Factors affecting ERCOT – Electricity consumption, generation and reserve margin challenges

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Last week I published two articles on a recent presentation on the ERCOT market, which was held by a few of our analysts at ZE. Thus far, I have provided an overview of the market, as well as an analysis of congestion revenue rights. For my third and final installment of this series, I will now cover some of the factors affecting the ERCOT market and will take a brief look at emerging trends.


Electricity Consumption in Texas

Using US Energy Information Agency numbers, our team found that electricity consumption has steadily risen over the past 20 years (figure 1). Over this time period, residential and commercial power consumption has nearly doubled. One interesting trend has been the decline in the Industrial category as a percentage of total consumption.

Figure 1: Increases in Electricity Consumption in Texas from 1990 to 2011

Generation Trends

Over the past decade or so, there have been some fairly large shifts in electrical generation. Data from ERCOT (Figure 2) indicates that in a relatively short span of time, wind energy has become a major source of capacity for the market. As well, natural gas has declined as a proportion of total generation. Gas and coal generation still account for most of the power generation in Texas, but it’s clear that wind will be a larger player in the market’s future.

One reason for the decreasing share of gas plants is because of older plants being closed. Like most other states, Texas coal and gas generation has faced increasing environmental regulation. Interestingly, Texas coal plants tend to be newer than gas plants, something you don’t see in most other regions. Because of this, coal plants haven’t faced as many problems or closures due to environmental regulations.

Figure 2: Generation Stack 2002 and 2011 Reserve Margin Challenges in Texas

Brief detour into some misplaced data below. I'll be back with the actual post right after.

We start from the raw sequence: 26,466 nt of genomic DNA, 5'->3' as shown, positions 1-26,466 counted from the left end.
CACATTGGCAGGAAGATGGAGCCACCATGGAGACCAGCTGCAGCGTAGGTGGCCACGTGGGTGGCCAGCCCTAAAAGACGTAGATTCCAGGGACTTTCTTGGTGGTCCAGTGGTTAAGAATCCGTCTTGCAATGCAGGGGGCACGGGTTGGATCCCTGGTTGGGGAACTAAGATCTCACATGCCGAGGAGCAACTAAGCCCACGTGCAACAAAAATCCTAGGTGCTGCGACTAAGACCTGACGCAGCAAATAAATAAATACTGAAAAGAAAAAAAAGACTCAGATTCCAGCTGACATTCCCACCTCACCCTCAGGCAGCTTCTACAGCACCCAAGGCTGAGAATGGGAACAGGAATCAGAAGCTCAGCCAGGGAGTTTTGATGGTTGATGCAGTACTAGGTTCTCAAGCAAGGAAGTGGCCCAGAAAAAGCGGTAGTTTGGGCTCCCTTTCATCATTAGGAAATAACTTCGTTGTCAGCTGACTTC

With a rising population and a growing appetite for power, generation capacity has become a widely discussed issue in recent years. Currently, reserve margin targets are being met, but this is expected to change starting in 2014, when reserve amounts will not be adequate to meet reserve margin targets for the state.

Figure 3: Reserve margin forecast until 2022 (Source: ERCOT)

What these forecasts don’t take into account are some of the unconfirmed, but probable developments in Texas such as increased Liquefied Natural Gas (LNG) export activity. With seven terminals currently being proposed, more terminals will mean increased demand for power. As well as this, the development of the Keystone XL pipeline will continue to increase the amount of refining activity along the Gulf Coast, another large consumer of power. Since these new terminals haven’t been approved as of yet, they aren’t taken into account in Figure 3, meaning the reserve margin challenge may be even greater than it seems.

With all of these increasing power requirements, there are plans on how to tackle the looming reserve margin issue:

  • New power plant approvals: As of December 2012, there are 12 new plants that have already been slated to begin operations over the next five to eight years. These include two natural gas plants, two coal plants and three wind plants.
  • Demand side management initiatives: Over six million smart meters are expected to be installed by the end of 2013 in Texas, which will be used to try and manage demand more efficiently. As well, there are additional energy efficiency goals in place to try and reel in power consumption to a manageable level.


Future Outlook for the ERCOT Market

As we move into 2013 and beyond, there are a few trends that are likely to continue.

  • Wind development capacity will rise with several new plant approvals. With this market still being highly dependent on government incentives and subsidies, the January renewal of wind energy tax credits should result in more development in this market.
  • Power consumption continues to grow with population and industrial growth. Although the industrial sector has made up a smaller portion of total consumption in recent years, this trend may reverse with more LNG and crude oil refining activity along the Gulf Coast.
  • Generation will continue to increase in response to rising demand. New plant approvals will likely continue as reserve margin targets loom overhead.

The ERCOT market has undergone some dramatic changes in recent years, and continues to evolve in order to meet power supply and demand requirements. Much of the analysis our team conducted was completed using ZEMA Market Analyzer. If you would like to see the work we did in ERCOT, or another market you’re operating in, our team would be happy to arrange a personalized demonstration. As ERCOT undergoes further changes, we’ll be sure to keep an eye on the trends and factors discussed in this series.

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